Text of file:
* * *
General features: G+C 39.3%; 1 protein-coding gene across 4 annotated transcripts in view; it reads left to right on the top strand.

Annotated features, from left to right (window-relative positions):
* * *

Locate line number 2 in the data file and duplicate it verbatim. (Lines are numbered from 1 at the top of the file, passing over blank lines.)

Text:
Annotated features, from left to right (window-relative positions):